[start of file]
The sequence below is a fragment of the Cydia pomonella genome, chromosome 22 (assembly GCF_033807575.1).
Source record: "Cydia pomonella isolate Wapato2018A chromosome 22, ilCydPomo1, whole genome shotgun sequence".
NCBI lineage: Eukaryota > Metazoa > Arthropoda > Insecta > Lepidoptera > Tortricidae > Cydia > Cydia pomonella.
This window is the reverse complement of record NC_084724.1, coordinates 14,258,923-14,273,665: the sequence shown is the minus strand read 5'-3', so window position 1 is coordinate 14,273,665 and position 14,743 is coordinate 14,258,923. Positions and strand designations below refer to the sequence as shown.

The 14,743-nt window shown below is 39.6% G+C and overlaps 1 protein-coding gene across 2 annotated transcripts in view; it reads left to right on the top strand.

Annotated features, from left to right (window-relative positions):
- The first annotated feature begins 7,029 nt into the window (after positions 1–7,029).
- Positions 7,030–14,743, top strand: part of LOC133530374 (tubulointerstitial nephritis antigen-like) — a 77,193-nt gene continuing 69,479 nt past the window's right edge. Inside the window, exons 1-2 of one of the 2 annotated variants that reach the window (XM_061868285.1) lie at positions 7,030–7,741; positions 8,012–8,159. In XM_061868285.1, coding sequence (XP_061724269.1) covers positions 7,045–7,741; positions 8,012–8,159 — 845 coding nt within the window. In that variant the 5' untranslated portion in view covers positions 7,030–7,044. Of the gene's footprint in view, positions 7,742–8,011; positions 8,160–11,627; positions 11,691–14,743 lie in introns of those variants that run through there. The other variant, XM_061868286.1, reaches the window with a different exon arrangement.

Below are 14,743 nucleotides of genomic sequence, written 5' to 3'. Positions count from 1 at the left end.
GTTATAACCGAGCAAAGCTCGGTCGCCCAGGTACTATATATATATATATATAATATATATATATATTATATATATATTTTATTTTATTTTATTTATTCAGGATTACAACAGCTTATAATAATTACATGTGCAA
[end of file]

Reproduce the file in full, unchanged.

The sequence below is a fragment of the Cydia pomonella genome, chromosome 22 (assembly GCF_033807575.1).
Source record: "Cydia pomonella isolate Wapato2018A chromosome 22, ilCydPomo1, whole genome shotgun sequence".
NCBI lineage: Eukaryota > Metazoa > Arthropoda > Insecta > Lepidoptera > Tortricidae > Cydia > Cydia pomonella.
This window is the reverse complement of record NC_084724.1, coordinates 14,258,923-14,273,665: the sequence shown is the minus strand read 5'-3', so window position 1 is coordinate 14,273,665 and position 14,743 is coordinate 14,258,923. Positions and strand designations below refer to the sequence as shown.

The 14,743-nt window shown below is 39.6% G+C and overlaps 1 protein-coding gene across 2 annotated transcripts in view; it reads left to right on the top strand.

Annotated features, from left to right (window-relative positions):
- The first annotated feature begins 7,029 nt into the window (after positions 1–7,029).
- Positions 7,030–14,743, top strand: part of LOC133530374 (tubulointerstitial nephritis antigen-like) — a 77,193-nt gene continuing 69,479 nt past the window's right edge. Inside the window, exons 1-2 of one of the 2 annotated variants that reach the window (XM_061868285.1) lie at positions 7,030–7,741; positions 8,012–8,159. In XM_061868285.1, coding sequence (XP_061724269.1) covers positions 7,045–7,741; positions 8,012–8,159 — 845 coding nt within the window. In that variant the 5' untranslated portion in view covers positions 7,030–7,044. Of the gene's footprint in view, positions 7,742–8,011; positions 8,160–11,627; positions 11,691–14,743 lie in introns of those variants that run through there. The other variant, XM_061868286.1, reaches the window with a different exon arrangement.

Below are 14,743 nucleotides of genomic sequence, written 5' to 3'. Positions count from 1 at the left end.
GTTATAACCGAGCAAAGCTCGGTCGCCCAGGTACTATATATATATATATATAATATATATATATATTATATATATATTTTATTTTATTTTATTTATTCAGGATTACAACAGCTTATAATAATTACATGTGCAA